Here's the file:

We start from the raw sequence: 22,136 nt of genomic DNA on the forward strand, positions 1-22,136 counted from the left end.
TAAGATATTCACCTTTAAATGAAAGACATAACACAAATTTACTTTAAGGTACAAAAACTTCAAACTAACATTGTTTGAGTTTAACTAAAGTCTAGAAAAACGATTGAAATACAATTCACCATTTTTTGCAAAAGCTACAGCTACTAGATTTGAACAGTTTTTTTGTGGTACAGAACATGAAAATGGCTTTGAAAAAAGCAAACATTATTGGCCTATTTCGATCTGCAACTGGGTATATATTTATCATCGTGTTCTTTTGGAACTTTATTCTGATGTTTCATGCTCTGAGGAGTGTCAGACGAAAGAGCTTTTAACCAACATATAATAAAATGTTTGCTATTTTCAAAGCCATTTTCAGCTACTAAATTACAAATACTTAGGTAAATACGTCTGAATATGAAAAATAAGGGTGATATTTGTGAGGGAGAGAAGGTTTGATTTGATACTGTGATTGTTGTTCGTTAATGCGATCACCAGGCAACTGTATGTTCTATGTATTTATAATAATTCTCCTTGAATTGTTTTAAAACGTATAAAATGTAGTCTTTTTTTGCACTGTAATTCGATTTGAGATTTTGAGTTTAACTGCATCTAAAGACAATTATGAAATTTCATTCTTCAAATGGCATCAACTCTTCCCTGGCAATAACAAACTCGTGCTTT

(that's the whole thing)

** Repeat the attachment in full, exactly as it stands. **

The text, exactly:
We start from the raw sequence: 22,136 nt of genomic DNA on the forward strand, positions 1-22,136 counted from the left end.
TAAGATATTCACCTTTAAATGAAAGACATAACACAAATTTACTTTAAGGTACAAAAACTTCAAACTAACATTGTTTGAGTTTAACTAAAGTCTAGAAAAACGATTGAAATACAATTCACCATTTTTTGCAAAAGCTACAGCTACTAGATTTGAACAGTTTTTTTGTGGTACAGAACATGAAAATGGCTTTGAAAAAAGCAAACATTATTGGCCTATTTCGATCTGCAACTGGGTATATATTTATCATCGTGTTCTTTTGGAACTTTATTCTGATGTTTCATGCTCTGAGGAGTGTCAGACGAAAGAGCTTTTAACCAACATATAATAAAATGTTTGCTATTTTCAAAGCCATTTTCAGCTACTAAATTACAAATACTTAGGTAAATACGTCTGAATATGAAAAATAAGGGTGATATTTGTGAGGGAGAGAAGGTTTGATTTGATACTGTGATTGTTGTTCGTTAATGCGATCACCAGGCAACTGTATGTTCTATGTATTTATAATAATTCTCCTTGAATTGTTTTAAAACGTATAAAATGTAGTCTTTTTTTGCACTGTAATTCGATTTGAGATTTTGAGTTTAACTGCATCTAAAGACAATTATGAAATTTCATTCTTCAAATGGCATCAACTCTTCCCTGGCAATAACAAACTCGTGCTTT